The poems of John James are haunted in one way or another; they carefully and soberly take account of what it means to be aware of the natural world, and the inherent cost of that knowledge. It's no wonder "Le Moribund" nods to French songwriter Jacques Brel--both James and Brel write works that are given over to death and the decay that follows it. However, James never treats death as something to be longed for, or as a sick joke. The language he uses to describe the discovery of the bodies of animals and grief over lost parents is sober and considered. This is a writer who has found clarity and delivered it through the poetic form.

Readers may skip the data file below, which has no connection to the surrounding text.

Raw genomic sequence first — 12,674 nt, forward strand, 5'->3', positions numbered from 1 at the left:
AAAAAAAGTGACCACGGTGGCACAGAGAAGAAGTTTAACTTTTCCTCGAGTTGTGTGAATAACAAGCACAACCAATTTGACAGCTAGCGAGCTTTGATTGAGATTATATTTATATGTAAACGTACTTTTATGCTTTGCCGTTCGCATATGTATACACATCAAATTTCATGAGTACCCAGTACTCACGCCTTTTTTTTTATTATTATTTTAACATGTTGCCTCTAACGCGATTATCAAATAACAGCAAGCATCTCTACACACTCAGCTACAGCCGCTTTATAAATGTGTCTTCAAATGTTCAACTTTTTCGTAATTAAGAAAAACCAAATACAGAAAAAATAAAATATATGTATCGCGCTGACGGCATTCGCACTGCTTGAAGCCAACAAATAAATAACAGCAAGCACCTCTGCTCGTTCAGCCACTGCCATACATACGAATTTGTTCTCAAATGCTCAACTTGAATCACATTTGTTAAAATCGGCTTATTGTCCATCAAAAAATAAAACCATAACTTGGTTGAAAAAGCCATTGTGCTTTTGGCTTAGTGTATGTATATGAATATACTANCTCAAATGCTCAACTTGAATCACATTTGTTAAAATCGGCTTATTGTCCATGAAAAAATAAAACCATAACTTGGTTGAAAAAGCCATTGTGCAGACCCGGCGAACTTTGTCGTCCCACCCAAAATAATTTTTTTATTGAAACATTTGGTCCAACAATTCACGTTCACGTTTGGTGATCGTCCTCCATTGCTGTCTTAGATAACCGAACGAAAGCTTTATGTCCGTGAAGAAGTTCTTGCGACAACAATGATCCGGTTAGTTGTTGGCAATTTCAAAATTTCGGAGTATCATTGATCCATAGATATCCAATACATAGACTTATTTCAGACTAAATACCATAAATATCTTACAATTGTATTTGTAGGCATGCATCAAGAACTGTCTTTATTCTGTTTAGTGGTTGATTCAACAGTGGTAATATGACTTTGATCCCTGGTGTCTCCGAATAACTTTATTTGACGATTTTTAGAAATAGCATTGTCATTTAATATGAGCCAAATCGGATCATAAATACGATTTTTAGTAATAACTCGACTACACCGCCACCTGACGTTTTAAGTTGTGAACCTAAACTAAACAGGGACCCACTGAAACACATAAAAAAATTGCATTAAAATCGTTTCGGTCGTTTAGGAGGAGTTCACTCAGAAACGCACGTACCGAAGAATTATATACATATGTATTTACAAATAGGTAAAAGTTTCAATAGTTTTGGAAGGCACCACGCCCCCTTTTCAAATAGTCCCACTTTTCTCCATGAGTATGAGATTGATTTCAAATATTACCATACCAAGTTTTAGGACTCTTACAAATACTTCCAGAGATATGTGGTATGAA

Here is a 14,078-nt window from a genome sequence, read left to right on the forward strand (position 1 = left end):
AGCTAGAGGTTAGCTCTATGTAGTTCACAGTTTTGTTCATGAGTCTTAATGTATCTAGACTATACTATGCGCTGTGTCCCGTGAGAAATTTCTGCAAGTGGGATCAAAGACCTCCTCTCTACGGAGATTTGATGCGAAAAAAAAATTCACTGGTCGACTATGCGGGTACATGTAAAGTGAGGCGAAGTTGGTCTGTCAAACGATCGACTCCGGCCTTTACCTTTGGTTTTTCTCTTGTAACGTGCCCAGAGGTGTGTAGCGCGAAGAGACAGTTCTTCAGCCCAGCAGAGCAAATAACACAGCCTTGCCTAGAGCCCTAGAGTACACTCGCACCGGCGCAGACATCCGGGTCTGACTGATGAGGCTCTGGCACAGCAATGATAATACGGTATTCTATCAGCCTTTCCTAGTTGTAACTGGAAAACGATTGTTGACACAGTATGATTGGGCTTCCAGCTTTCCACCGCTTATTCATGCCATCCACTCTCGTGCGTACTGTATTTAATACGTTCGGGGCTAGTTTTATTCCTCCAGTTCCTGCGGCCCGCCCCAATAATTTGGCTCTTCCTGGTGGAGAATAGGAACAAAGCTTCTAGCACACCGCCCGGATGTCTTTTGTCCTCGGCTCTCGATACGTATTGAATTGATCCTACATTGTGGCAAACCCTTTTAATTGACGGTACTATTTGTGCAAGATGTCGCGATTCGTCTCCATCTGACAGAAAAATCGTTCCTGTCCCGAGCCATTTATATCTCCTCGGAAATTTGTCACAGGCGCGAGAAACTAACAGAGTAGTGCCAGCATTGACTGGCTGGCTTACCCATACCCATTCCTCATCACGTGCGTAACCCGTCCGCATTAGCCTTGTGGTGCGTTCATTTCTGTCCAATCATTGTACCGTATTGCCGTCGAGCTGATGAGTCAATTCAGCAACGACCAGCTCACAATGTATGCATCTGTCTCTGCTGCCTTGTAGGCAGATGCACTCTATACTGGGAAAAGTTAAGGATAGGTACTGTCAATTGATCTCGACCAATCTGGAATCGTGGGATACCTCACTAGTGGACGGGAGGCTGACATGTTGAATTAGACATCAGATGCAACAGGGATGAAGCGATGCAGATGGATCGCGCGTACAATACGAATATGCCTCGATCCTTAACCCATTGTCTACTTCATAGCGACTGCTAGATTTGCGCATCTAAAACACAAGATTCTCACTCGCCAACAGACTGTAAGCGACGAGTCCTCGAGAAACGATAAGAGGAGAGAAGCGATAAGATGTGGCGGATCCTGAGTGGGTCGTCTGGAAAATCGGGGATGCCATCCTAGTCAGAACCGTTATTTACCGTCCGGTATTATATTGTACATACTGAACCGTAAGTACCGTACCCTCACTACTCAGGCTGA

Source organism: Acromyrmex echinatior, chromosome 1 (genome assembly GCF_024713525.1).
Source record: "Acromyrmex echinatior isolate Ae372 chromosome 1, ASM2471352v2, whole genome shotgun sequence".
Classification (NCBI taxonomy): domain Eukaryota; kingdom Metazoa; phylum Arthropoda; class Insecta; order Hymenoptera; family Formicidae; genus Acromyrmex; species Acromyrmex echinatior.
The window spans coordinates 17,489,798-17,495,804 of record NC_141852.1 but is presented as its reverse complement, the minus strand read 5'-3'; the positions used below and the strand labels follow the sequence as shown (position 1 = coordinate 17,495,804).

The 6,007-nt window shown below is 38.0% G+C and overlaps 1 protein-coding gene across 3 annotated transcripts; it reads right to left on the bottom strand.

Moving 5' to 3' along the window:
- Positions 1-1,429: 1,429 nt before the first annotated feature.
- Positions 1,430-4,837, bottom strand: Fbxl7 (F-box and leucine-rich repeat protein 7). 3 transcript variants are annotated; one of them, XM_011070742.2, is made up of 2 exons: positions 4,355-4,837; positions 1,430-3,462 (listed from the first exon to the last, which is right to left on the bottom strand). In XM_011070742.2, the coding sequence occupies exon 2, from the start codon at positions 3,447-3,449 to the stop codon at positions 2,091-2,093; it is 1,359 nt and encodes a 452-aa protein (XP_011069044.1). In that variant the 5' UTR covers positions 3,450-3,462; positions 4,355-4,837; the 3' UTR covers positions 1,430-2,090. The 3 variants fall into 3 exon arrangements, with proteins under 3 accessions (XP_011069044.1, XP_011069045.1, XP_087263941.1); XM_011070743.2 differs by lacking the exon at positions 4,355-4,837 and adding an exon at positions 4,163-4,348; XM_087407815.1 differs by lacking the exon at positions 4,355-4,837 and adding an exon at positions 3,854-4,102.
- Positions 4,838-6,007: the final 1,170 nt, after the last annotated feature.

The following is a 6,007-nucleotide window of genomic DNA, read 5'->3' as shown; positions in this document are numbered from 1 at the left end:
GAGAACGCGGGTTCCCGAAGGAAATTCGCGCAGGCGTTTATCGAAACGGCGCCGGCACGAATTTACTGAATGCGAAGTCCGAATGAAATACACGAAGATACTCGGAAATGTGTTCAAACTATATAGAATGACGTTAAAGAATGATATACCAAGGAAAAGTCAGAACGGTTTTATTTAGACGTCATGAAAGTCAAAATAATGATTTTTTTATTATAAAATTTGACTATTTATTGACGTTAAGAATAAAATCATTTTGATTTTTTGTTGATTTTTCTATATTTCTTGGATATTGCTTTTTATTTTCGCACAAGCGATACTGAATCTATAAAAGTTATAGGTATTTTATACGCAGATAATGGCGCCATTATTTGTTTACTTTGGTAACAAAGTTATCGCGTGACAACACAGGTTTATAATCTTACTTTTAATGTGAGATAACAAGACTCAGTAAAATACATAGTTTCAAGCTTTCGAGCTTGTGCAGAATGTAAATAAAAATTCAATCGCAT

Life is here as well, uneasily cohabiting with the dead. The title poem of the collection, "The Milk Hours," grapples with James's new fatherhood in the context of his own long-gone father. Throughout the collection, history frames the present, whether in quotations from Plato or Walter Benjamin, or simply in memory. The inherent tension between these subjects--past and present, life and death--animates his work and breathes life into it. Regardless of theme, however, James is a poet of staggering lyricism, intricate without ever obscuring his intent. Quite simply, The Milk Hours announces the arrival of a great new talent in American poetry. --C.M. Crockford, freelance reviewer